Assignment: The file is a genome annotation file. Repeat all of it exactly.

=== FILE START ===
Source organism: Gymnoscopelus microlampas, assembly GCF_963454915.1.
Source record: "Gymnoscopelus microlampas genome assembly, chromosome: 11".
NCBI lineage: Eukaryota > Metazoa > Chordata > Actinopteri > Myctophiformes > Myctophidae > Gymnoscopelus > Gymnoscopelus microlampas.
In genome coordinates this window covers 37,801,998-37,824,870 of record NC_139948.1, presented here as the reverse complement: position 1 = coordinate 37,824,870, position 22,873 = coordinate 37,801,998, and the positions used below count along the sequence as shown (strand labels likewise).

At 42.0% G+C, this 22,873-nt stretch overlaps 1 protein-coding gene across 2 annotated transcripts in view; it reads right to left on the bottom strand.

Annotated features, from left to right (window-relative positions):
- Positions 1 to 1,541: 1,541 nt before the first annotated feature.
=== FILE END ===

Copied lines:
Source organism: Gymnoscopelus microlampas, assembly GCF_963454915.1.
Source record: "Gymnoscopelus microlampas genome assembly, chromosome: 11".
NCBI lineage: Eukaryota > Metazoa > Chordata > Actinopteri > Myctophiformes > Myctophidae > Gymnoscopelus > Gymnoscopelus microlampas.
In genome coordinates this window covers 37,801,998-37,824,870 of record NC_139948.1, presented here as the reverse complement: position 1 = coordinate 37,824,870, position 22,873 = coordinate 37,801,998, and the positions used below count along the sequence as shown (strand labels likewise).

At 42.0% G+C, this 22,873-nt stretch overlaps 1 protein-coding gene across 2 annotated transcripts in view; it reads right to left on the bottom strand.

Annotated features, from left to right (window-relative positions):
- Positions 1 to 1,541: 1,541 nt before the first annotated feature.